We’re 24 hours away from results in the interminable Arizona Senate GOP primary, a race that once looked like fertile ground for a populist uprising and now looks like an establishment* blowout in the making. (There’s a reason for the asterisk.) Late last year, when the primary was shaping up to be a one-on-one between establishment favorite Martha McSally and insurgent Kelli Ward, the momentum was entirely in Ward’s favor. She led in early polls and landed Steve Bannon’s endorsement at a rally in October, part of his national strategy to re-create the Trump revolution in Congress. He was going to get Trumpy populists nominated in Senate primaries and then count on Republican voters to duplicate the 2016 winning formula in the general election: “Whatever your misgivings about our nominee, anyone’s better than the Democrat.” Ward was all set to upend McSally and test that formula in November.

But then the wheels came off:

1. In December, Bannon-backed Roy Moore blew a gimme Senate election in Alabama, badly damaging the “Republicans want populists!” argument.

2. A few weeks later, Bannon’s role as a key source in Michael Wolff’s “Fire and Fury” was revealed, (momentarily) wrecking his relationship with Trump and exiling him from right-wing politics. His national strategy to elect populists derailed overnight, with Ward so fearful of being tainted by her association with him that she denied ever receiving his endorsement.

3. Joe Arpaio suddenly decided in January that what he really wanted to do with his 85-year-old self, fresh off a pardon from his friend Donald Trump, was … to run for U.S. Senate in Arizona. Instantly the populist energy that had carried Ward to an early lead over McSally was diverted, splitting between Ward and old-school reactionary Sheriff Joe. Ward hung in there in polling, with McSally struggling for months to gain a decisive advantage, but feast your eyes on the latest RCP numbers. Thanks to Arpaio, who’s been in double digits since entering the race and was pulling a quarter of the vote as recently as early July, Ward simply couldn’t consolidate the right-wing vote. Until recently McSally hadn’t managed to exceed 36 percent in any poll since mid-June — but with Arpaio holding down her own vote share, Ward was stuck in the high 20s. Ward was so desperate in the final weeks of the campaign to win over Arpaio’s voters that she loaded up her campaign bus with reactionary heroes like Steve King and Mike Cernovich to impress them. But it’s probably too late. The last polls of the state had McSally at 47-48 percent, more than 20 points ahead. It looks like, with the two populists canceling out each other’s chances of victory, late deciders are going for the establishment choice.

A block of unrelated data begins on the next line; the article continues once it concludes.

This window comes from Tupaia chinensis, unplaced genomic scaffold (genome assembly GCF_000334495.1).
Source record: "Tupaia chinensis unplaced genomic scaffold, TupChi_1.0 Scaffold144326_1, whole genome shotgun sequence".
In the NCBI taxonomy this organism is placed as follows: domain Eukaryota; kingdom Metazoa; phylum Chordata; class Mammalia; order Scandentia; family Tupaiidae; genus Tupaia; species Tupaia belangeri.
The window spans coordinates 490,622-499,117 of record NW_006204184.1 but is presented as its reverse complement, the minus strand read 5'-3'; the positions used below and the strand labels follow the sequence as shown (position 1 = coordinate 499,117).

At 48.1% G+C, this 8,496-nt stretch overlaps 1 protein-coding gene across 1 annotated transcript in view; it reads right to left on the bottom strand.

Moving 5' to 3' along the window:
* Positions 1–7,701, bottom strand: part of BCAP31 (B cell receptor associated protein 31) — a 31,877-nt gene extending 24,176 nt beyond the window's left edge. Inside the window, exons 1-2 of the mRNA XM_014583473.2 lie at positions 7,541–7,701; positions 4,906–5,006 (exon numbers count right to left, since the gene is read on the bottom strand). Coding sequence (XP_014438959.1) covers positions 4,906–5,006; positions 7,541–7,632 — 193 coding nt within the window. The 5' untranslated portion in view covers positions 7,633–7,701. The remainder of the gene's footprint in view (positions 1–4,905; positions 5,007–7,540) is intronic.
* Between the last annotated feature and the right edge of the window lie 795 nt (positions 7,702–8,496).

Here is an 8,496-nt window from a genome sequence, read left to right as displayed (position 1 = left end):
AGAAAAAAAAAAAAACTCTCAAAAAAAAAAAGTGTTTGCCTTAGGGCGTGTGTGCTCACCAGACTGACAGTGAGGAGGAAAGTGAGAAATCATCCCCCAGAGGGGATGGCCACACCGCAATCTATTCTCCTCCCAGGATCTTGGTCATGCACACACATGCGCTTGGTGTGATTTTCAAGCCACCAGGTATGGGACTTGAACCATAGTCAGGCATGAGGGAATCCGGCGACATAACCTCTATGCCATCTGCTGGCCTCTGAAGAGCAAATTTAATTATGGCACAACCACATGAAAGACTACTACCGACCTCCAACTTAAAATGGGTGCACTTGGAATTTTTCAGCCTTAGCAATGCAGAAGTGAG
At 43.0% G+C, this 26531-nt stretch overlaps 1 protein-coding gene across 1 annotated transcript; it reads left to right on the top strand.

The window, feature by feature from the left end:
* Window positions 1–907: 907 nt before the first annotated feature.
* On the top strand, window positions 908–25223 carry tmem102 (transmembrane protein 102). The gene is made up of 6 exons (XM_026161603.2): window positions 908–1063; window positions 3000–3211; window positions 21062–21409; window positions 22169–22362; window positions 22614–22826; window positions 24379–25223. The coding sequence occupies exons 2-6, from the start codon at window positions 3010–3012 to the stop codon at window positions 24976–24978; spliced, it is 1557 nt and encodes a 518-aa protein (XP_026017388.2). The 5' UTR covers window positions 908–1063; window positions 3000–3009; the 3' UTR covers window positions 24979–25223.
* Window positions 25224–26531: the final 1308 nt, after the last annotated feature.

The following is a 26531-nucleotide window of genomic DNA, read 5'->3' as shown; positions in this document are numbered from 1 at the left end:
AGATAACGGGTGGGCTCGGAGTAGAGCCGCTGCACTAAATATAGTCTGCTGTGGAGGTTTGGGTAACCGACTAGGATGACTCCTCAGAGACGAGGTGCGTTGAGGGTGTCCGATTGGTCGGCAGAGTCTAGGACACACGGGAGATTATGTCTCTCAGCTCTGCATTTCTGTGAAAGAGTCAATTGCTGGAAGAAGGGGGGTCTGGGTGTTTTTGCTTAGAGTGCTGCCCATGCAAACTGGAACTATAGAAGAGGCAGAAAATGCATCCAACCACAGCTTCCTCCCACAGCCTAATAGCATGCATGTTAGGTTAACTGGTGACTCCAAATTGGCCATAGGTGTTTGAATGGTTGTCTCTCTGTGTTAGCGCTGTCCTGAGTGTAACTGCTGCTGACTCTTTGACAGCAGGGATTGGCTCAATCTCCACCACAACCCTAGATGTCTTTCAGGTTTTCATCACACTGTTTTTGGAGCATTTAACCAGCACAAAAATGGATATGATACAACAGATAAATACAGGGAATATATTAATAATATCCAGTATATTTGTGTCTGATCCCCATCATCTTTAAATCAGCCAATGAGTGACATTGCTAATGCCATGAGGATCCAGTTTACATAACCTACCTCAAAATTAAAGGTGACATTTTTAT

And so a question that I’ve asked before arises again: Did Sheriff Joe do Trump a favor by running for Senate? To his credit, POTUS has refused to endorse Ward or his pal Arpaio, no doubt fearing an Alabama replay in Arizona if the Bannon strategy prevailed. McConnell and other establishmentarians leaned on him behind the scene not to endorse either populist as well, knowing how that might kill McSally’s chances. So Trump stayed out of it. But I wonder, did he actually intervene on McSally’s behalf by nudging Arpaio to run in the first place, knowing that Arpaio would pull votes from Ward? If you think that strategy is too sophisticated for Trump, rest assured that it’s not too sophisticated for Cocaine Mitch. Nor does it mean that Arpaio ran as a knowing stalking horse for the establishment; it could be that he was quietly encouraged by friends of the White House to run and he did so earnestly, not realizing that Team Trump wanted him in the race only to torpedo Ward’s chances, not to actually win. If that’s what happened, all signs point to it working like a charm.

As for that asterisk for McSally, she may be an establishmentarian but she wasn’t so foolish as to run as an establishmentarian. She’s a newly minted Trumpist!

McSally chose to reinvent herself as a Trump acolyte. She withdrew her sponsorship of legislation to protect children brought to the U.S. illegally from deportation and removed video clips from her YouTube account defending these so-called Dreamers. Her announcement video included an edited clip of Trump praising her from the Rose Garden. She hit the trail with former governor Jan Brewer, a prominent Trump backer. McSally’s supporters flooded social media with photographs of her in the Cabinet Room, two seats away from Trump as he talked about immigration. Her surrogates bragged about McSally’s invitations to movie nights at 1600 Pennsylvania Ave.

In some ways, the makeover is working. At least seven times, Trump has name-checked McSally at official events. The latest came on Aug. 13, when Trump saluted her as he signed a military spending bill at Fort Drum in upstate New York. “I’ve gotten to know her very well, and she is terrific,” the President said, noting her combat flight experience.

We’re all populists now. Even the fake populists who are jussssst populist enough to get elected.

And of course there are some genuine populists who are fake establishmentarians when need be. Exit question: Who said this? “The hard thing we have to do is convince the Trump voters that: ‘Hey, there may be a RINO in your congressional district, you may not like the guy, he may not like Trump. It doesn’t matter. That fight is past us.'” Yep, you guessed it.